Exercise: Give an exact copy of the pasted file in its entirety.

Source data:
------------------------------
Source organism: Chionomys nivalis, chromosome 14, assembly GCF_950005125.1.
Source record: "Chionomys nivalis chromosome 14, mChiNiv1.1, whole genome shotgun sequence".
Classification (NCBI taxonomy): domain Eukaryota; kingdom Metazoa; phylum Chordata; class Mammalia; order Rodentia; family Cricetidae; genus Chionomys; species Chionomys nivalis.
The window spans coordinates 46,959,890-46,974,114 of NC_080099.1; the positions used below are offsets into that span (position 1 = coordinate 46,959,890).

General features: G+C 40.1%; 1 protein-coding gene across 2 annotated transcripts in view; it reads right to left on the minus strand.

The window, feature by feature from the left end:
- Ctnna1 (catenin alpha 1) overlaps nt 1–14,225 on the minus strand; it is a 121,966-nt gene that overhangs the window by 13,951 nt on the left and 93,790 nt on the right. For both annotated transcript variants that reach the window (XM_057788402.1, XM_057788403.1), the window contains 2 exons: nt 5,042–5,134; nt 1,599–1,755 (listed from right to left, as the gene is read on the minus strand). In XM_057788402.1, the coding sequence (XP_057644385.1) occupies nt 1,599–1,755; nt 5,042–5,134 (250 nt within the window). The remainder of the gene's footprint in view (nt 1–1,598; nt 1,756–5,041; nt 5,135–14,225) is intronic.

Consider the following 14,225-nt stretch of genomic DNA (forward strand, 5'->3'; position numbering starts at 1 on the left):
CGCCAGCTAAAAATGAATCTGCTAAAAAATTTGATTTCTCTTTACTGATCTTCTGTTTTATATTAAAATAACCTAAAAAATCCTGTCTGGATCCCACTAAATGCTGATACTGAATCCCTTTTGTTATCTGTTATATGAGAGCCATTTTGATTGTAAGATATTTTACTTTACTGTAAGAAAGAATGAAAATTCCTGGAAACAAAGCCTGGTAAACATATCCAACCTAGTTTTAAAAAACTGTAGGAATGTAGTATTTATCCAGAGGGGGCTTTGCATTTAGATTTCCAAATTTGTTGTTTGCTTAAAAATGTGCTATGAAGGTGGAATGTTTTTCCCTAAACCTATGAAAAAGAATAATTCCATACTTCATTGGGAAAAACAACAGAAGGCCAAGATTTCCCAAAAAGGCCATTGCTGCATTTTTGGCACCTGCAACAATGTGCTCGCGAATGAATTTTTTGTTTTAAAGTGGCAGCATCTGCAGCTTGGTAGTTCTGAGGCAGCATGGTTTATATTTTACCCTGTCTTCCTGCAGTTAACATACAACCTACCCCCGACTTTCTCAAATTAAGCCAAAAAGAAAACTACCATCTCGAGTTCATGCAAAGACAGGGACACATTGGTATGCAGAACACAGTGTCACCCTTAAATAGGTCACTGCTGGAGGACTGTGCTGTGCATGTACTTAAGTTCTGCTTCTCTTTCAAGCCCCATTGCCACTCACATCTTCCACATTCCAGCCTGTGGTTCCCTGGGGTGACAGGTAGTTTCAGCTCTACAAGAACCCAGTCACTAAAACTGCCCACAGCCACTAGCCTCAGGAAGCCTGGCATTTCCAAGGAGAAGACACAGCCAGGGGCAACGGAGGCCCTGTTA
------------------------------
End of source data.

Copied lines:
Source organism: Chionomys nivalis, chromosome 14, assembly GCF_950005125.1.
Source record: "Chionomys nivalis chromosome 14, mChiNiv1.1, whole genome shotgun sequence".
Classification (NCBI taxonomy): domain Eukaryota; kingdom Metazoa; phylum Chordata; class Mammalia; order Rodentia; family Cricetidae; genus Chionomys; species Chionomys nivalis.
The window spans coordinates 46,959,890-46,974,114 of NC_080099.1; the positions used below are offsets into that span (position 1 = coordinate 46,959,890).

General features: G+C 40.1%; 1 protein-coding gene across 2 annotated transcripts in view; it reads right to left on the minus strand.

The window, feature by feature from the left end:
- Ctnna1 (catenin alpha 1) overlaps nt 1–14,225 on the minus strand; it is a 121,966-nt gene that overhangs the window by 13,951 nt on the left and 93,790 nt on the right. For both annotated transcript variants that reach the window (XM_057788402.1, XM_057788403.1), the window contains 2 exons: nt 5,042–5,134; nt 1,599–1,755 (listed from right to left, as the gene is read on the minus strand). In XM_057788402.1, the coding sequence (XP_057644385.1) occupies nt 1,599–1,755; nt 5,042–5,134 (250 nt within the window). The remainder of the gene's footprint in view (nt 1–1,598; nt 1,756–5,041; nt 5,135–14,225) is intronic.

Consider the following 14,225-nt stretch of genomic DNA (forward strand, 5'->3'; position numbering starts at 1 on the left):
CGCCAGCTAAAAATGAATCTGCTAAAAAATTTGATTTCTCTTTACTGATCTTCTGTTTTATATTAAAATAACCTAAAAAATCCTGTCTGGATCCCACTAAATGCTGATACTGAATCCCTTTTGTTATCTGTTATATGAGAGCCATTTTGATTGTAAGATATTTTACTTTACTGTAAGAAAGAATGAAAATTCCTGGAAACAAAGCCTGGTAAACATATCCAACCTAGTTTTAAAAAACTGTAGGAATGTAGTATTTATCCAGAGGGGGCTTTGCATTTAGATTTCCAAATTTGTTGTTTGCTTAAAAATGTGCTATGAAGGTGGAATGTTTTTCCCTAAACCTATGAAAAAGAATAATTCCATACTTCATTGGGAAAAACAACAGAAGGCCAAGATTTCCCAAAAAGGCCATTGCTGCATTTTTGGCACCTGCAACAATGTGCTCGCGAATGAATTTTTTGTTTTAAAGTGGCAGCATCTGCAGCTTGGTAGTTCTGAGGCAGCATGGTTTATATTTTACCCTGTCTTCCTGCAGTTAACATACAACCTACCCCCGACTTTCTCAAATTAAGCCAAAAAGAAAACTACCATCTCGAGTTCATGCAAAGACAGGGACACATTGGTATGCAGAACACAGTGTCACCCTTAAATAGGTCACTGCTGGAGGACTGTGCTGTGCATGTACTTAAGTTCTGCTTCTCTTTCAAGCCCCATTGCCACTCACATCTTCCACATTCCAGCCTGTGGTTCCCTGGGGTGACAGGTAGTTTCAGCTCTACAAGAACCCAGTCACTAAAACTGCCCACAGCCACTAGCCTCAGGAAGCCTGGCATTTCCAAGGAGAAGACACAGCCAGGGGCAACGGAGGCCCTGTTA